Last year, the Summers found himself in hot water over some widely misunderstood remarks he made at an academic conference regarding why differences in the variability of intrinsic aptitude across the sexes may lead to fewer women in elite university science departments. Some with better vantage points than I are saying that by now most people have moved on to some of his other offenses.
There is merit in that argument, but not to be underestimated is an impact of a change in norms. When it is not considered appropriate to criticize someone in a position of power, too few people do it. But once it becomes acceptable or even commendable to do so, the inertia shifts, and the new norm is to offer too much rather than too little criticism. Shifting norms become much more important at a place like a university, where there is very little relevance of the conventional "bottom line" that keeps for-profit institutions from straying too far afield.
What I find most interesting about the episode (apart from the fact that many Harvard faculty seem to be in need of a good elementary statistics class) is that there is a strong contingent of support for Summers among the undergraduates. The editorial page of The Harvard Crimson is eloquent today:
More importantly, the seeds sown for improvement in the undergraduate experience under Summers’ presidency are indicative of his larger willingness to press for change at an institution by nature resistant to it.Well put. As the title of the editorial makes clear, this truly is "Harvard's Loss."
Summers unforgivingly, and often publicly, made known his prioritization of certain academic initiatives over others. Given the occasion to address a crowd, Summers rarely failed to mention his belief that this era would be defined by a revolution in the life sciences and by the quickening pace of globalization. His acting on these beliefs has led, for example, to the bolstering of the Broad Institute, the planning of the Harvard Stem Cell Institute, and the establishment of the Harvard Initiative for Global Health and a Chilean office of the David Rockefeller Center for Latin American Studies. It was his brazen trumpeting of these priorities that increased his popularity with students and with a public uninterested in the more esoteric aspects of academia.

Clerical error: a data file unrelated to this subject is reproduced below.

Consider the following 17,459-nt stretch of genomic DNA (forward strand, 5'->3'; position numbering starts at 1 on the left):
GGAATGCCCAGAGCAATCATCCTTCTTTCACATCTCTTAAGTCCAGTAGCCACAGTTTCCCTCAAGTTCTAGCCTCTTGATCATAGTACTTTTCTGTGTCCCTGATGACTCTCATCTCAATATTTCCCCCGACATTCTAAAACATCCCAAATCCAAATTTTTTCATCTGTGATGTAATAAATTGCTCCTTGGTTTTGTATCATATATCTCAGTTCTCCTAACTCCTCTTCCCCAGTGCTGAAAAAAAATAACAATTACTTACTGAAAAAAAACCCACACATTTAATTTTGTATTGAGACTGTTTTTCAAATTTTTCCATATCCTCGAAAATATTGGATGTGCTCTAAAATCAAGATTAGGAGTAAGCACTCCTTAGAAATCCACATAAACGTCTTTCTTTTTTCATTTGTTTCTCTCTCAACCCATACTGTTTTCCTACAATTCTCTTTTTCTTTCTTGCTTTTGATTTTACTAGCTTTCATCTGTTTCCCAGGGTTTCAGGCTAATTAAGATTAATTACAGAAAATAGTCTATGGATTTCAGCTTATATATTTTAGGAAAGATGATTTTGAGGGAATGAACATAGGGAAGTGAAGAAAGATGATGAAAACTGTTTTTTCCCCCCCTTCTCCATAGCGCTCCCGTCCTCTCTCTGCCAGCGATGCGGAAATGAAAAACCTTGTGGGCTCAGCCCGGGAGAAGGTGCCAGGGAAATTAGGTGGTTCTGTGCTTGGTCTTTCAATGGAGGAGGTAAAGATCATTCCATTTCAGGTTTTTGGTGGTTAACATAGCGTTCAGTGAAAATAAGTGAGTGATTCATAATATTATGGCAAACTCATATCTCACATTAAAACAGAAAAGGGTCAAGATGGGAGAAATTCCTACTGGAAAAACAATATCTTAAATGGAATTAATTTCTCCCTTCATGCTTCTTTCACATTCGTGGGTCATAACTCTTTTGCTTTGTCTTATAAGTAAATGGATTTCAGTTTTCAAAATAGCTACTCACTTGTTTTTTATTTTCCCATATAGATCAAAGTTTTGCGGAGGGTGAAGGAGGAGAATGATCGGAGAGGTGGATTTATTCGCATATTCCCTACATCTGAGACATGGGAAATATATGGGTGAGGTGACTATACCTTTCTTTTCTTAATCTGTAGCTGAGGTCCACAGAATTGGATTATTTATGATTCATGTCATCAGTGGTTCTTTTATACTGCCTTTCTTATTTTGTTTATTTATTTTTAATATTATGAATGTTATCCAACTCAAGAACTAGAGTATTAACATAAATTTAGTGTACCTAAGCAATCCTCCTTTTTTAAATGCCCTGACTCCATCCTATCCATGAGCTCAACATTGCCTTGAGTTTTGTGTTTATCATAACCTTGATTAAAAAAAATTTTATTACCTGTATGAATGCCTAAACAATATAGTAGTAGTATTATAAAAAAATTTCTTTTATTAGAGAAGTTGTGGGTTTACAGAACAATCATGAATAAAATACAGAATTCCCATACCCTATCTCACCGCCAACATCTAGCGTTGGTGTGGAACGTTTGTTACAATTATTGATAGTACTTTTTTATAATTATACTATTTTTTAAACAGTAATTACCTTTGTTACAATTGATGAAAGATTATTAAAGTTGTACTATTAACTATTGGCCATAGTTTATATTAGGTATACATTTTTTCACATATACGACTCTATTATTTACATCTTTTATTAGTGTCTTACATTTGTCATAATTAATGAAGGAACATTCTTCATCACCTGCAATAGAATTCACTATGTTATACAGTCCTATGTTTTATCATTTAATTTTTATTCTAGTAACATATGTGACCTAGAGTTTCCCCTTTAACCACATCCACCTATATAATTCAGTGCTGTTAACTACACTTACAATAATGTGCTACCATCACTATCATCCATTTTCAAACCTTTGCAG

Through these and other initiatives, Summers hoped to fashion Harvard into a university that more directly served his conception of the public good. To this end, he has emphasized (and correspondingly obtained funding for) increased research in the life sciences and in expanding Harvard’s global footprint.
It is the prerogative of and, more, the duty of a university president to shift a university’s focus when the demands of the era require it. After all, Harvard, like most other schools founded in colonial days, was established primarily as a training institute for clergy. Reform has come only in battles against the wishes of the entrenched interests of the time. Harvard’s greatest leaps of progress have come when its presidents have fought to modernize the University and redefine its role in accordance with the progressive goals of their respective eras.
Ultimately, too many of today’s entrenched interests felt threatened—justified or not—by Summers’ vision, or by the manner in which he sought to bring his vision to fruition. That was his ultimate undoing.